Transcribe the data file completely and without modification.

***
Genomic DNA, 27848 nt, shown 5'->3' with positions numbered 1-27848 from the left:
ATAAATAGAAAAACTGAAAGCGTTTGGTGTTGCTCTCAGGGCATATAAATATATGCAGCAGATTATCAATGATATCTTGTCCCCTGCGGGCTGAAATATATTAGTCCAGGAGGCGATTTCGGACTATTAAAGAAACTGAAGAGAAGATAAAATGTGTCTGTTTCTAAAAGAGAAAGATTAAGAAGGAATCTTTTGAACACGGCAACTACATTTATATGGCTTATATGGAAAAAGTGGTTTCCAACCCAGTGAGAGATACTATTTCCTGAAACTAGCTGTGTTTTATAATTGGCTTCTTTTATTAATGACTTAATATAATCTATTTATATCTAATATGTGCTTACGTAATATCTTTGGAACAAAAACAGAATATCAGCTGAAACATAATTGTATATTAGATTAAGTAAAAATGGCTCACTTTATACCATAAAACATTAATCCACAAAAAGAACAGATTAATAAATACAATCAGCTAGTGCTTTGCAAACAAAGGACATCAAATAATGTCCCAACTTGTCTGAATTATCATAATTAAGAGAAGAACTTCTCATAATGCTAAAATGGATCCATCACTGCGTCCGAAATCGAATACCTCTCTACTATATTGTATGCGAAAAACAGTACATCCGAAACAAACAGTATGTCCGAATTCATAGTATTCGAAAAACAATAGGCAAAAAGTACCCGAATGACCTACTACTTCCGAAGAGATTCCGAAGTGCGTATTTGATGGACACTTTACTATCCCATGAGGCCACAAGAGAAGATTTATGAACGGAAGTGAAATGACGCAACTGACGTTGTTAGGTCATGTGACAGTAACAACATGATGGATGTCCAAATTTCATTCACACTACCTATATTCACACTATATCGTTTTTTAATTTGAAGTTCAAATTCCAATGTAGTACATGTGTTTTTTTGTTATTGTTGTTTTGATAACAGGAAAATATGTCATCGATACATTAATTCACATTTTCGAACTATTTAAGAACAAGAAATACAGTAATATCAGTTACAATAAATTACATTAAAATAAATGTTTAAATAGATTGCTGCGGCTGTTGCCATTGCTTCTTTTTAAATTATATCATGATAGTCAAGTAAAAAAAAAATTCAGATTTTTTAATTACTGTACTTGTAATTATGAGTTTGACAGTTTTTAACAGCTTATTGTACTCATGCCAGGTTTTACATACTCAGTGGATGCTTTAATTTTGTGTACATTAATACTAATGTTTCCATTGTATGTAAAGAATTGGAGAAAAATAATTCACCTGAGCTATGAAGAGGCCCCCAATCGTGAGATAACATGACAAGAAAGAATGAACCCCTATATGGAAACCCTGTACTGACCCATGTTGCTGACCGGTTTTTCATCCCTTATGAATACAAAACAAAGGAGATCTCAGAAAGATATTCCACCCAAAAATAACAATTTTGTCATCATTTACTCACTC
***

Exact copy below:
Genomic DNA, 27848 nt, shown 5'->3' with positions numbered 1-27848 from the left:
ATAAATAGAAAAACTGAAAGCGTTTGGTGTTGCTCTCAGGGCATATAAATATATGCAGCAGATTATCAATGATATCTTGTCCCCTGCGGGCTGAAATATATTAGTCCAGGAGGCGATTTCGGACTATTAAAGAAACTGAAGAGAAGATAAAATGTGTCTGTTTCTAAAAGAGAAAGATTAAGAAGGAATCTTTTGAACACGGCAACTACATTTATATGGCTTATATGGAAAAAGTGGTTTCCAACCCAGTGAGAGATACTATTTCCTGAAACTAGCTGTGTTTTATAATTGGCTTCTTTTATTAATGACTTAATATAATCTATTTATATCTAATATGTGCTTACGTAATATCTTTGGAACAAAAACAGAATATCAGCTGAAACATAATTGTATATTAGATTAAGTAAAAATGGCTCACTTTATACCATAAAACATTAATCCACAAAAAGAACAGATTAATAAATACAATCAGCTAGTGCTTTGCAAACAAAGGACATCAAATAATGTCCCAACTTGTCTGAATTATCATAATTAAGAGAAGAACTTCTCATAATGCTAAAATGGATCCATCACTGCGTCCGAAATCGAATACCTCTCTACTATATTGTATGCGAAAAACAGTACATCCGAAACAAACAGTATGTCCGAATTCATAGTATTCGAAAAACAATAGGCAAAAAGTACCCGAATGACCTACTACTTCCGAAGAGATTCCGAAGTGCGTATTTGATGGACACTTTACTATCCCATGAGGCCACAAGAGAAGATTTATGAACGGAAGTGAAATGACGCAACTGACGTTGTTAGGTCATGTGACAGTAACAACATGATGGATGTCCAAATTTCATTCACACTACCTATATTCACACTATATCGTTTTTTAATTTGAAGTTCAAATTCCAATGTAGTACATGTGTTTTTTTGTTATTGTTGTTTTGATAACAGGAAAATATGTCATCGATACATTAATTCACATTTTCGAACTATTTAAGAACAAGAAATACAGTAATATCAGTTACAATAAATTACATTAAAATAAATGTTTAAATAGATTGCTGCGGCTGTTGCCATTGCTTCTTTTTAAATTATATCATGATAGTCAAGTAAAAAAAAAATTCAGATTTTTTAATTACTGTACTTGTAATTATGAGTTTGACAGTTTTTAACAGCTTATTGTACTCATGCCAGGTTTTACATACTCAGTGGATGCTTTAATTTTGTGTACATTAATACTAATGTTTCCATTGTATGTAAAGAATTGGAGAAAAATAATTCACCTGAGCTATGAAGAGGCCCCCAATCGTGAGATAACATGACAAGAAAGAATGAACCCCTATATGGAAACCCTGTACTGACCCATGTTGCTGACCGGTTTTTCATCCCTTATGAATACAAAACAAAGGAGATCTCAGAAAGATATTCCACCCAAAAATAACAATTTTGTCATCATTTACTCACTC